Also, there are plenty of links to her social profiles, which are all legitimate and include the same type of content as the one she claims she’s an expert in.

👌  Second, we have an okay author bio from Voila Norbert.

It’s not the worst author bio in the world, but also not the best one. For starters, Norbert is not a real person. It’s the brand mascot (but weirdly enough that is its saving grace in this scenario; more on that in a second). Secondly, there are no links to anything the author bio says for Google to verify as true or false, nor are there any links to social profiles.

So why does this author bio (probably) work and contribute to the site’s trust score? It (probably) works from an E.A.T. perspective because Norbert is the brand’s mascot, and as their chief writer it represents the whole brand.

In their Knowledge Graph, Google has classified Voila Norbert as a site about email marketing, so the Norbert mascot doesn’t need to show proof that he knows what he’s talking about because the whole site is written by him and stands behind him as his written proof.

Also, I mentioned that Norbert is not a real person, but it’s possible Google is not at the point where they can detect that easily.

👎  Third, we have a “needs improvement” author bio from my good friend Sayem, who’s a blogger in the ”make money online niche”. 

This niche is not the same level of E.A.T. as, for example, tax advice for business owners, but it still broadly falls under that category because you’re teaching people how to earn online, and this means they’ll have to spend their time and money to master the skill. It definitely affects their well being.

So it is crucial for bloggers in this vertical to have an excellent bio.

Author bios on his site are clearly lacking because there is no bio, just the author’s name and picture, and the name is not linked, whereas it should at least lead to their author bio page somewhere on the website (see next example below):

Facile Way author bio

Finally, here is another similar case that is actually fundamentally different. The “author bio” here is just the author’s name, as with the author above. But it works much better than the previous example. Why?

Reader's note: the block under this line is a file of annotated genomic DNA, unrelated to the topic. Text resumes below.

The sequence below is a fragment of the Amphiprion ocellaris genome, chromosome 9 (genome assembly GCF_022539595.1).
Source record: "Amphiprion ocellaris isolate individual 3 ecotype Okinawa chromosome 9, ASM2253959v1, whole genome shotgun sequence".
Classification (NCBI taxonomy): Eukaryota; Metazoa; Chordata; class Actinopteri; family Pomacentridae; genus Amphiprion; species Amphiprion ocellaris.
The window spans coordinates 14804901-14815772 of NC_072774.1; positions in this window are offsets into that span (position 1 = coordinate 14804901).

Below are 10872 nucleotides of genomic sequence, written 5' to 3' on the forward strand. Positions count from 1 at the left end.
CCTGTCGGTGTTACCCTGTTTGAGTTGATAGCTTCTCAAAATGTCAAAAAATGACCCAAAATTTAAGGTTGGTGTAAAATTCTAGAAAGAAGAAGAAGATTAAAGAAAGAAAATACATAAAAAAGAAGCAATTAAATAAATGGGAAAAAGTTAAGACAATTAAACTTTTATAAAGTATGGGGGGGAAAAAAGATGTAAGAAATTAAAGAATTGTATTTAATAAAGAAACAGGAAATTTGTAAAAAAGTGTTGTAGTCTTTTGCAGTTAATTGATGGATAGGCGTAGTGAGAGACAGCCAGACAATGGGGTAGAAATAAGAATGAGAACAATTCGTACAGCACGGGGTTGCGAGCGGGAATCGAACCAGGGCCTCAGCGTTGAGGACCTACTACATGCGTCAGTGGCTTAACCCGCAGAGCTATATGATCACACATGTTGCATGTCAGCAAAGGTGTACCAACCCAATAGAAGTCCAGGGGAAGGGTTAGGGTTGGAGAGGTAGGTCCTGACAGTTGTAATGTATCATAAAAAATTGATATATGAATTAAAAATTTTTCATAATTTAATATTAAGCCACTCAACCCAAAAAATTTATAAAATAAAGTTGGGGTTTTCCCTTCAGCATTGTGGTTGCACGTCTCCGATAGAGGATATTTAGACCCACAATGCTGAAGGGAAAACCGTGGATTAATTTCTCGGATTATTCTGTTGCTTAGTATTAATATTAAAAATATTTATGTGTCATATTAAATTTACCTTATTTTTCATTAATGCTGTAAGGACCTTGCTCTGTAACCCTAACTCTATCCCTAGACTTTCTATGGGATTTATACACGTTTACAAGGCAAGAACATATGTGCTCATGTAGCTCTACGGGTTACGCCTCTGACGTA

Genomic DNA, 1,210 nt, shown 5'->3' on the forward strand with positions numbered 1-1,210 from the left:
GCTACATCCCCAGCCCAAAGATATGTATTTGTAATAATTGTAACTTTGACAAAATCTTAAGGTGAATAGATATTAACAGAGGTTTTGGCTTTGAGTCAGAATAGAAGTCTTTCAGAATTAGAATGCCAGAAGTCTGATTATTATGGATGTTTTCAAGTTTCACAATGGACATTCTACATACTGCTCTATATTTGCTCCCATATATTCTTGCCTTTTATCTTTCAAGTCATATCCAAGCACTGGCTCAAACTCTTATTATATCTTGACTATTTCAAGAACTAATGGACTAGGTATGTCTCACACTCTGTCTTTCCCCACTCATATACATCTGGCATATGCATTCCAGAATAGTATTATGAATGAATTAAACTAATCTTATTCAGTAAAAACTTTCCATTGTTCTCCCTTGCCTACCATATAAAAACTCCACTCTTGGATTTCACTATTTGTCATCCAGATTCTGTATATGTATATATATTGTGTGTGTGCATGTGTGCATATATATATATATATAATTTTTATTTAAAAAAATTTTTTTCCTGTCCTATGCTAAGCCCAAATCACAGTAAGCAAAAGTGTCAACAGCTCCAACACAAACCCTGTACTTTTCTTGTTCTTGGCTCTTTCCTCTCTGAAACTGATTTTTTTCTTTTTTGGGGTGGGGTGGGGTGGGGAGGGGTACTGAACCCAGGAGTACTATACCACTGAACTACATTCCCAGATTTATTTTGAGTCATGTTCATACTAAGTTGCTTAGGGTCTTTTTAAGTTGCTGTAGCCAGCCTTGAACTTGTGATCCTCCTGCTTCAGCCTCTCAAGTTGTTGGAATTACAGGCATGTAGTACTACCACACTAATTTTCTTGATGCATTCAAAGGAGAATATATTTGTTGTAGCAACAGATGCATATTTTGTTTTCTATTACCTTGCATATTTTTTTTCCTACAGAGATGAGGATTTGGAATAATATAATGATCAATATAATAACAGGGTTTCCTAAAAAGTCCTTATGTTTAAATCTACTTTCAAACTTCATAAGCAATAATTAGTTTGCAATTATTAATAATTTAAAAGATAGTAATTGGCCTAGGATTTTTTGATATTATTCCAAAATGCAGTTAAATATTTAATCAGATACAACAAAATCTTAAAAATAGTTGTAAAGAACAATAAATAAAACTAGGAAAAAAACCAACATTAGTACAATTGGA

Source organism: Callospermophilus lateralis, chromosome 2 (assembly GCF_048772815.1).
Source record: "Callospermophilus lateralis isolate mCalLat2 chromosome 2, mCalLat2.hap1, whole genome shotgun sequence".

Because the author name is a link that leads to the author page, which talks about the author and what he’s done in his field:

The author page is not perfect, as there are no social handles, but it’s much better than the previous example.

I also very much like what Healthline is doing with their site in the YMYL health space. Their blog posts are clearly labeled and the author name leads to the author bio page, which is comprehensive and E.A.T.-friendly.

This post was written by Kimberly Holland, and clicking on her name in the post…

…leads you to her dedicated author page (FYI, the photo doesn’t match the one above because there is only room for one profile pic and that goes to the medical reviewer, not the writer):

🤔  Question #3 – Whom Can They Contact in Case of Problems?

The third thing Google wants to see is how easy it is to contact support in case of difficulties.

For smaller and affiliate websites, this is best achieved with a contact email placed directly in the footer. Because a website’s footer is present on all posts and pages, it doesn’t matter where a site visitor is, they will be able to find that email should they scroll down.

My own site is a decently good example of what I’m talking about:

I added that email through the free version of RankMath. It looks decent, though I’m not that satisfied with the aesthetics. However, it also gets the job done and raises my trust score with Google’s trust algorithms.

You can go further than this. Some companies, for example HubSpot, Hootsuite, etc., place the additional details of their social contacts like Facebook, Twitter and LinkedIn, to let Google quickly authenticate their company’s details and their working domain.

It’s an easy thing you can do to show that your brand has a vibrant social presence.

Here’s an example from the footer of factoHR:

Now, if you’re a bigger website, things get a little bit complicated. For example, Cience is a big People-as-a-Service (PaaS) company. And yet, they have only one email in the footer: